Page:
It was another quarter of shocks and surprises for small budget wireless operators offering cheap mobile plans. AT&T (T) and Verizon Wireless (VZ) chugged along during the spring quarter, but MetroPCS (PCS) and LEAP Wireless (LEAP) put up satisfyingly entertaining earnings spectacles.
Over the past four quarters, MetroPCS has missed its earnings consensus by 17%, beaten it by 56%, missed it by 65% and then beaten it by 94%. Comically, Wall Street estimates are getting worse with each passing quarter as analysts try to correct their modeling, only to zig when MetroPCS zags and vice versa.
On July 26th, MetroPCS’s share price surged by a massive 37% as the company reported earnings of $0.41 per share – far above consensus expectation of $0.22. Cutting sales promotions and losing nearly 190,000 net subscribers helped boost profitability. Investors used to hanker after strong subscriber growth — now they want to be told that customer acquisition costs won’t spiral out of control.
And that is why LEAP Wireless plunged by 19% on August 7th. While MetroPCS’s subscriber loss was within ballpark of expectations, the LEAP loss of 289,000 subs was quadruple analysts’ expectations. In addition, LEAP’s ARPU shrunk for the first time since autumn 2010 and its spring revenue missed consensus by $50 million.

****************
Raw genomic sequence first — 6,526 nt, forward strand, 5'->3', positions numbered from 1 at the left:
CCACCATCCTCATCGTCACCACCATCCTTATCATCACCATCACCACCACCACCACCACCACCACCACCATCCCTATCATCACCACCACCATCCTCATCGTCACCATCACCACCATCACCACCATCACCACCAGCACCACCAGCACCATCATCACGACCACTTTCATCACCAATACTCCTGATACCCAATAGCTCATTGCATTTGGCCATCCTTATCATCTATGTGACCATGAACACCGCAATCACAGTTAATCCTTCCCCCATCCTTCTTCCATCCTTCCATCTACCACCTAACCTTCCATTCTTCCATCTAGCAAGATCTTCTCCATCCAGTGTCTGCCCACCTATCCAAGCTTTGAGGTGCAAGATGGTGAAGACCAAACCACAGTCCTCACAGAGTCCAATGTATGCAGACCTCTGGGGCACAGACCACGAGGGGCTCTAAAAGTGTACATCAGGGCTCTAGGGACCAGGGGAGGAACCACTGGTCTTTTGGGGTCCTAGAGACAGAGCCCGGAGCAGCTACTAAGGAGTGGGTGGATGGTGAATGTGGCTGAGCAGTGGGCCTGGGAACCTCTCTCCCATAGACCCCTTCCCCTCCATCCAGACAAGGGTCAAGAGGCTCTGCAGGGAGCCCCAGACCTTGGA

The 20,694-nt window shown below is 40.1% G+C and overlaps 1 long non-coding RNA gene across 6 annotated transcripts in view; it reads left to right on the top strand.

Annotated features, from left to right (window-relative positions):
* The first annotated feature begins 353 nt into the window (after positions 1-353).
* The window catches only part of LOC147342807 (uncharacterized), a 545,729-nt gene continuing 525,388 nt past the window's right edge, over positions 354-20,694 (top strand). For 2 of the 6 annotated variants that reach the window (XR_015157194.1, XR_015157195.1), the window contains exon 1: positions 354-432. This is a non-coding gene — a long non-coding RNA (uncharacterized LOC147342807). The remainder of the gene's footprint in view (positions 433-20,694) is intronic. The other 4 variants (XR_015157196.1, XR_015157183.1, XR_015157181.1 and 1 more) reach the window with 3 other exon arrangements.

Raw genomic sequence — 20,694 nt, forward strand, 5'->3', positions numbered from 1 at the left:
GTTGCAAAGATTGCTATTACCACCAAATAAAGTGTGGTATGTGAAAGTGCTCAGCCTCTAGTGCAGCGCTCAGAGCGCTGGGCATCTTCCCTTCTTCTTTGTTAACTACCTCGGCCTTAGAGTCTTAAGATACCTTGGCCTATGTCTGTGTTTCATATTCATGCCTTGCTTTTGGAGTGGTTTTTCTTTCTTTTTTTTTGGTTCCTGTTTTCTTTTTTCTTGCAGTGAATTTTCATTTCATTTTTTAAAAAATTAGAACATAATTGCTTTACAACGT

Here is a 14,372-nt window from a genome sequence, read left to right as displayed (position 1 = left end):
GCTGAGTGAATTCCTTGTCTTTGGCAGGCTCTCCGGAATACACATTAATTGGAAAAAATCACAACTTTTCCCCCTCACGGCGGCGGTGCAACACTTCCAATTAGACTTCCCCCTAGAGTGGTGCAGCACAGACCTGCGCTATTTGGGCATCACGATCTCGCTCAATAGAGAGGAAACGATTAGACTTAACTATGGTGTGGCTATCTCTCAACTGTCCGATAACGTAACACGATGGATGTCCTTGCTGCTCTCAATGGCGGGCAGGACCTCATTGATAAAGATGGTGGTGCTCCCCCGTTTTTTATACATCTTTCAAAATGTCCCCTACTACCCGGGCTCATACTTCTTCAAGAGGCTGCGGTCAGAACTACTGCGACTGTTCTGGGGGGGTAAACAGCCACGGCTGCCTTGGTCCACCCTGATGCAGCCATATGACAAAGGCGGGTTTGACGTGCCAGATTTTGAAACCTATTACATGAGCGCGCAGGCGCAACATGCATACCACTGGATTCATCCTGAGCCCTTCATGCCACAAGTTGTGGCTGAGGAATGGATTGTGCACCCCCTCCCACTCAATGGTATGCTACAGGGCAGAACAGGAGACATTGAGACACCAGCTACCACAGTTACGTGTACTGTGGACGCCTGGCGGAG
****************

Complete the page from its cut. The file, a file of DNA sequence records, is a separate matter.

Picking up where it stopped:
Why is Wall Street getting so flustered by the budget operators’ numbers? It is becoming evident that nobody knows how to model these damn things, that’s why. The share price of LEAP has crashed from $11.30 to $4.80 in less than half a year and MetroPCS has been only somewhat less volatile.
In the summer of 2011, everyone got excited about the prospect of budget carriers offering prepaid smartphones to consumers starved of cheaper alternatives to AT&T and Verizon. Only it turned out that Americans weren’t all that starved for prepaid smartphone plans. Most were quite happy forking over $100 a month to one of the nation’s top two operators.
Budget carriers had to jack up their marketing costs, Wall Street freaked, expectations plummeted, short interest spiked. And the budget companies keep delivering surprising quarterly reports – missing sub consensus by a mile or beating newly lowered profitability expectations big time. Earnings models have to be revised sharply every quarter because nobody quite knows how to game the U.S. operator competition.
One thing is certain: the arrival of the next iPhone, the debut of new Virgin/Boost Mobile iPhone marketing plans and the gutsy new pricing gambits of AT&T and Verizon will create extra curve balls come autumn and winter. Are Virgin and Boost going to have any real impact? Will American consumers finally start getting ambivalent about Verizon now that its cheapest smartphone plan starts at $90?
Over the next couple of quarters, MetroPCS and LEAP Wireless are quite likely to remain among the most volatile names in the stock market.